You’ve got to love those ladybugs


A little girl came by the greenhouses with her parents this past weekend, excited about seeing some ladybugs. She thought they were pretty, but she didn’t know whether she wanted them on her plants. I told her they were one of my favorites because they eat bad bugs and that I’d write about them this week.
Lady beetles (Coccinella sp.) are one of the most recognizable and prevalent beneficial insects. There are over 450 species in North America. Only the Mexican bean beetle and the squash beetle feed on plants. All other lady beetle species eat soft bodied insects like aphids, mealybugs and thrips. These attack our crops, garden flowers and houseplants. Lady beetles also eat moth eggs, pollen and nectar.
Adult females lay their yellowish eggs on the undersides of leaves in clusters. Individual beetles can lay as many as 1000 eggs. Some deposit them for up to three months.
These hatch into larvae that look a little like tiny alligators. Most are some shade of bluish gray with orange markings. Some people think these crawling baby ladybugs are plant pests and kill them, so it’s important to learn to recognize them. Your computer can help.
In three to four weeks these immature insects grow to almost half an inch long. They usually molt or shed their skin four times. During this time these voracious critters can consume as many as 300 crop damaging aphids.
At the end of the larval stage these insects enter the pupa or resting phase of their lives. They usually attach themselves to the underside of a leaf or twig and remain there for a few days to nearly two weeks. Adults emerge, mate, and the reproductive process starts all over again. Adult beetles usually live for a few months, but some can stay active for over a year, consuming crop damaging pests the whole time.
The most common species I see around here is the seven spotted lady beetle (Coccinella septempunctata). It is also one of the more efficient pest controllers. Populations are active from mid-spring until fall.
Sometimes gardeners purchase lady beetles to control pests in their gardens, since companies brag about the voracious nature of these bright red eating machines. This seldom works out as well as advertised. The beetles often fly to greener pastures so to speak, if a heavy pest population isn’t present. Also, beetles reared in dense populations are more likely to be parasitized by other insects.
Ladybugs can be overly friendly, especially in the fall. They are just trying to avoid the cold weather. They don’t cause damage to our homes, but they still can be a nuisance, since they often accumulate in large numbers. If they enter your home don’t kill them with fly swatters or similar means. You’ll be sorry.
Ladybugs emit a strong odor when smashed. That’s probably one reason other insects don’t prey on them. I suggest vacuuming them up and disposing of them outside. Most will probably die but that’s nature. During the summer they’ll certainly earn their keep.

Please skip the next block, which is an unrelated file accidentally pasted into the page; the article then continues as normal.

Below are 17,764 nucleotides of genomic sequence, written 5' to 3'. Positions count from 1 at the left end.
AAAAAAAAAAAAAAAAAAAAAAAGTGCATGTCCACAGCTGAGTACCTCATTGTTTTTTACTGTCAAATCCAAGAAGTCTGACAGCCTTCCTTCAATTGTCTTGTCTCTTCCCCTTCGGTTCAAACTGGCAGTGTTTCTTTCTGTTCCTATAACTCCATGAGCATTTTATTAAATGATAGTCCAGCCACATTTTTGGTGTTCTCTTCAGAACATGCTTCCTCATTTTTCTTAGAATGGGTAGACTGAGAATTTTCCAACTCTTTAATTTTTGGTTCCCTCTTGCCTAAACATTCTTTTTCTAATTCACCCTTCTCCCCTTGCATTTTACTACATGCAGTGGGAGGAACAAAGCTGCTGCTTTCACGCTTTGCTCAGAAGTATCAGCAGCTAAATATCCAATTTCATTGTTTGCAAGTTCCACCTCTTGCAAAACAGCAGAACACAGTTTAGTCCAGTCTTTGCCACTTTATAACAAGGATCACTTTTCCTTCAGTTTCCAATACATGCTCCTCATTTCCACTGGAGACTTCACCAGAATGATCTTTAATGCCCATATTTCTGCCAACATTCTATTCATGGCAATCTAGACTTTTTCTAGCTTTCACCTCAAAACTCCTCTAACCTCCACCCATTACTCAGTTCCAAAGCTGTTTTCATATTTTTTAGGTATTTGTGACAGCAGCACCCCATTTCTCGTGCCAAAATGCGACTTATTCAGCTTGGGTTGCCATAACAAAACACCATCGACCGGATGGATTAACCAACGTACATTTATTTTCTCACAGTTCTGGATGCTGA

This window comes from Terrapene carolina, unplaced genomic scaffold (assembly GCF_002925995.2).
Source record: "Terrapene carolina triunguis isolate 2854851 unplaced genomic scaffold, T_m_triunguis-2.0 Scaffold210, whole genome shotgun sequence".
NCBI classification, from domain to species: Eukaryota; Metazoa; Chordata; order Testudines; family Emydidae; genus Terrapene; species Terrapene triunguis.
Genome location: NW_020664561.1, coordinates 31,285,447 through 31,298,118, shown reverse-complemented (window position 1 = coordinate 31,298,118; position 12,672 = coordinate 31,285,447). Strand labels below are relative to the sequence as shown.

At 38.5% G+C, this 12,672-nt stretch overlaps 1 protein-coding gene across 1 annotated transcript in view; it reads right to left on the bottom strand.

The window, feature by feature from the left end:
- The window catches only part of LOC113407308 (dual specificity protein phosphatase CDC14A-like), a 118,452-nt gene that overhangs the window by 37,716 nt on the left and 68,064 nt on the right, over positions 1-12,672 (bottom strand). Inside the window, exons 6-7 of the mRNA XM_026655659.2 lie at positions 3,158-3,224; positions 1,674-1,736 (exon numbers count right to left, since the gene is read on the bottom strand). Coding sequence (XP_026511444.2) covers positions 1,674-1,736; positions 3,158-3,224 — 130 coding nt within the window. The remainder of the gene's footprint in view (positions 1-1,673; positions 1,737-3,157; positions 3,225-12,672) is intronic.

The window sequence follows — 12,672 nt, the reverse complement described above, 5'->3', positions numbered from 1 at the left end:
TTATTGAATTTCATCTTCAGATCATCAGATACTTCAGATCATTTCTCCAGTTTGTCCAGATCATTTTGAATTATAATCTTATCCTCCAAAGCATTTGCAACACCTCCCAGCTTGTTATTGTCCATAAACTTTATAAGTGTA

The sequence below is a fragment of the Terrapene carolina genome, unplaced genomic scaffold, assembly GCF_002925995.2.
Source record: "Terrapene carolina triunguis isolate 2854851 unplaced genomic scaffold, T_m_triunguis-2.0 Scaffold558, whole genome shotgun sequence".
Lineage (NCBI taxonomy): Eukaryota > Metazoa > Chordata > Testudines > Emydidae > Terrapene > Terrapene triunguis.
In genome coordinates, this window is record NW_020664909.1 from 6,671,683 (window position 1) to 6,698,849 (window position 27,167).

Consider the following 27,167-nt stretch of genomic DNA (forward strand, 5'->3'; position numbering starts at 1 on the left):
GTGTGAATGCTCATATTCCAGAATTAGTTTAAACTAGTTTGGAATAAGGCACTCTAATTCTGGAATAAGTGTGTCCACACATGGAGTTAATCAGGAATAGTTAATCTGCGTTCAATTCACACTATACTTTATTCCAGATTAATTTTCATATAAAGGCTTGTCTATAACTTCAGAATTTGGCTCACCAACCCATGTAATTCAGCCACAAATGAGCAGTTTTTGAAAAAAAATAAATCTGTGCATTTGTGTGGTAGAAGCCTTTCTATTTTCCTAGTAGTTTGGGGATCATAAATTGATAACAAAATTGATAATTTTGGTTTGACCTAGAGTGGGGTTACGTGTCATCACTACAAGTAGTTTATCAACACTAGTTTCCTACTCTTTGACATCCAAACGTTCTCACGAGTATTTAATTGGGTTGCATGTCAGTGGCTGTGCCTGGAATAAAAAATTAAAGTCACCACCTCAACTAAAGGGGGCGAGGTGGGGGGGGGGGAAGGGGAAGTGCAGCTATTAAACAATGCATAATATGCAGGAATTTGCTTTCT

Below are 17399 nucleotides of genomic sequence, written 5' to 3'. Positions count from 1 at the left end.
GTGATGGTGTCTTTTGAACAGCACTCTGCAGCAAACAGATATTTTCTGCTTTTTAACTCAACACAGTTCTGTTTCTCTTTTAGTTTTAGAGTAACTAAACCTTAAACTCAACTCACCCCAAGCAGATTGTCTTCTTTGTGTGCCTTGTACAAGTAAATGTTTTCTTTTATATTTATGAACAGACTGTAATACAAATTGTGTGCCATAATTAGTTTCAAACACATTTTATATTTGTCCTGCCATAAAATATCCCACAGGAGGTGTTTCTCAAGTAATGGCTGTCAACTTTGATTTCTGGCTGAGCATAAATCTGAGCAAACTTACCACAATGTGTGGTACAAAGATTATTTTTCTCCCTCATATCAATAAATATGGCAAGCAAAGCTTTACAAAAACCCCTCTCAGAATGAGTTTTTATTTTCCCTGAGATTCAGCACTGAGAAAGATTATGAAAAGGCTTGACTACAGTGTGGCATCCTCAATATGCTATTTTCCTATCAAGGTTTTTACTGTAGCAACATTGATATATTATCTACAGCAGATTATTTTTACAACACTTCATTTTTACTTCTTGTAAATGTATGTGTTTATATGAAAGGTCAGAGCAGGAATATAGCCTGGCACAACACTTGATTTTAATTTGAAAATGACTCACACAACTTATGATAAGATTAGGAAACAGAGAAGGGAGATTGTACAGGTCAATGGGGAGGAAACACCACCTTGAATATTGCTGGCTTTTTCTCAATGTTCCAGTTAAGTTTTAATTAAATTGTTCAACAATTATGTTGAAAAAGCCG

Ted Manzer teaches agriculture at Northeastern High School.

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About tedmanzer

I grew up in Old Town Maine and got a B.S. at the University of Maine in Plant Sciences/ minor in Botany. From there I moved to West Virginia and earned a M.S. in Agronomy at WVU. I also met my wife there. She grew up in rural WV as the daughter of tenant farmers who raised cattle and hogs. Their lifestyle at times was one of subsistence and I learned a lot from them. I've always been a foraging buff, but combining my formal botanical knowledge with their practical 'Foxfire-type' background opened up my eyes a little more. I now teach agriculture to high school students at Northeastern High School in Elizabeth City, NC. My wife teaches with me and we make a great team. I also write a weekly nature/foraging column for the local paper (dailyadvance.com) and frequently publish articles in several other newspapers in northeastern North Carolina. I also have written several Christian nature/adventure novels that I plan to publish eventually. One is a five book family saga I call the 'Forgotten Virtues' series. In the first book, Never Alone, a young boy comes of age after his father dies in a plane crash, and he has to make it alone. Never Alone is now available in paperback, Kindle and Nook. The second book, Strange Courage, takes Carl from his High School graduation to his recovery from a nasty divorce. The third book, Second Chances, takes Carl from his ex-wife's death and the custody of his son to his heroic death at age 59. The fourth book, Promises Kept, depicts how his grandchildren react and adjust to his death. In the final book, Grandfather's Way, his youngest and most timid granddaughter emerges from the shadow of her overachieving family and accomplishes more in four months than most do in a lifetime. I use many foraging references with a lot of the plants I profile in these articles in those books.
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